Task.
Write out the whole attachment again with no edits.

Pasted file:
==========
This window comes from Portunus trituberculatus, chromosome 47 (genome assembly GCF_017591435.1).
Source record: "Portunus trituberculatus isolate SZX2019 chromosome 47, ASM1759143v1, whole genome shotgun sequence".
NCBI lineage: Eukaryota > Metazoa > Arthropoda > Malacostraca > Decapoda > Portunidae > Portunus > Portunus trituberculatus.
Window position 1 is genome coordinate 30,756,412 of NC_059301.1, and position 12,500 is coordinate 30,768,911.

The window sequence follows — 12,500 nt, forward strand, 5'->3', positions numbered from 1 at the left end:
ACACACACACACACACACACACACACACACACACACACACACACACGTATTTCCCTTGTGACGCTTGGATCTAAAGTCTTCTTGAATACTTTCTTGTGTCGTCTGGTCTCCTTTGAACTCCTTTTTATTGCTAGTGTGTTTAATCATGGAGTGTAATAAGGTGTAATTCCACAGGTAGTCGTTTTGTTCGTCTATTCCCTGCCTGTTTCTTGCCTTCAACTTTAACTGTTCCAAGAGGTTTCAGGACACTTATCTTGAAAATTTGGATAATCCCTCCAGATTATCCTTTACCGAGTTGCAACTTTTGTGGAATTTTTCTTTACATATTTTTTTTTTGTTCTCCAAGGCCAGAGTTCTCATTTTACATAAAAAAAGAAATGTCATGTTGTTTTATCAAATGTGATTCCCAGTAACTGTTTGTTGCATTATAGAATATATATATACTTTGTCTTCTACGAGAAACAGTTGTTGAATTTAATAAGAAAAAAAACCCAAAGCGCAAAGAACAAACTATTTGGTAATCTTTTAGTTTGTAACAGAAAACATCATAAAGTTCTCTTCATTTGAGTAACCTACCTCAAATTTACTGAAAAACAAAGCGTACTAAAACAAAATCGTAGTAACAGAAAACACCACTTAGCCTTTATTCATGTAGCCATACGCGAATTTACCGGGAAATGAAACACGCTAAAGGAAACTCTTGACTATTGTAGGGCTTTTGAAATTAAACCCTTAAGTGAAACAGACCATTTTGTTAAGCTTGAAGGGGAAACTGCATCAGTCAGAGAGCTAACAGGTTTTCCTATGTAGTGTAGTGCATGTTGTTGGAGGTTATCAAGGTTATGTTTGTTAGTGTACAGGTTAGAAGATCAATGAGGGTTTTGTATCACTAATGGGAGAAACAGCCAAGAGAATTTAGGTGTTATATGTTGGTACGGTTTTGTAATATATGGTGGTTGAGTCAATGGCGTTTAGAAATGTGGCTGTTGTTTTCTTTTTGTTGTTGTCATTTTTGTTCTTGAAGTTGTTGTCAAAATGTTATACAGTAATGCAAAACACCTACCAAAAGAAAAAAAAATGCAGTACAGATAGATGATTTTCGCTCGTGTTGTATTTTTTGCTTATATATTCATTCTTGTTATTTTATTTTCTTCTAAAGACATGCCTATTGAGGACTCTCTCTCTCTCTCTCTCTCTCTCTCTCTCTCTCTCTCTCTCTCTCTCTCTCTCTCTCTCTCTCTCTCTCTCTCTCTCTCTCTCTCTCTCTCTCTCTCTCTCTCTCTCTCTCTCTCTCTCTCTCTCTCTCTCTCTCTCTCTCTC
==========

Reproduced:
This window comes from Portunus trituberculatus, chromosome 47 (genome assembly GCF_017591435.1).
Source record: "Portunus trituberculatus isolate SZX2019 chromosome 47, ASM1759143v1, whole genome shotgun sequence".
NCBI lineage: Eukaryota > Metazoa > Arthropoda > Malacostraca > Decapoda > Portunidae > Portunus > Portunus trituberculatus.
Window position 1 is genome coordinate 30,756,412 of NC_059301.1, and position 12,500 is coordinate 30,768,911.

The window sequence follows — 12,500 nt, forward strand, 5'->3', positions numbered from 1 at the left end:
ACACACACACACACACACACACACACACACACACACACACACACACGTATTTCCCTTGTGACGCTTGGATCTAAAGTCTTCTTGAATACTTTCTTGTGTCGTCTGGTCTCCTTTGAACTCCTTTTTATTGCTAGTGTGTTTAATCATGGAGTGTAATAAGGTGTAATTCCACAGGTAGTCGTTTTGTTCGTCTATTCCCTGCCTGTTTCTTGCCTTCAACTTTAACTGTTCCAAGAGGTTTCAGGACACTTATCTTGAAAATTTGGATAATCCCTCCAGATTATCCTTTACCGAGTTGCAACTTTTGTGGAATTTTTCTTTACATATTTTTTTTTTGTTCTCCAAGGCCAGAGTTCTCATTTTACATAAAAAAAGAAATGTCATGTTGTTTTATCAAATGTGATTCCCAGTAACTGTTTGTTGCATTATAGAATATATATATACTTTGTCTTCTACGAGAAACAGTTGTTGAATTTAATAAGAAAAAAAACCCAAAGCGCAAAGAACAAACTATTTGGTAATCTTTTAGTTTGTAACAGAAAACATCATAAAGTTCTCTTCATTTGAGTAACCTACCTCAAATTTACTGAAAAACAAAGCGTACTAAAACAAAATCGTAGTAACAGAAAACACCACTTAGCCTTTATTCATGTAGCCATACGCGAATTTACCGGGAAATGAAACACGCTAAAGGAAACTCTTGACTATTGTAGGGCTTTTGAAATTAAACCCTTAAGTGAAACAGACCATTTTGTTAAGCTTGAAGGGGAAACTGCATCAGTCAGAGAGCTAACAGGTTTTCCTATGTAGTGTAGTGCATGTTGTTGGAGGTTATCAAGGTTATGTTTGTTAGTGTACAGGTTAGAAGATCAATGAGGGTTTTGTATCACTAATGGGAGAAACAGCCAAGAGAATTTAGGTGTTATATGTTGGTACGGTTTTGTAATATATGGTGGTTGAGTCAATGGCGTTTAGAAATGTGGCTGTTGTTTTCTTTTTGTTGTTGTCATTTTTGTTCTTGAAGTTGTTGTCAAAATGTTATACAGTAATGCAAAACACCTACCAAAAGAAAAAAAAATGCAGTACAGATAGATGATTTTCGCTCGTGTTGTATTTTTTGCTTATATATTCATTCTTGTTATTTTATTTTCTTCTAAAGACATGCCTATTGAGGACTCTCTCTCTCTCTCTCTCTCTCTCTCTCTCTCTCTCTCTCTCTCTCTCTCTCTCTCTCTCTCTCTCTCTCTCTCTCTCTCTCTCTCTCTCTCTCTCTCTCTCTCTCTCTCTCTCTCTCTCTCTCTCTCTCTCTCTCTCTCTCTC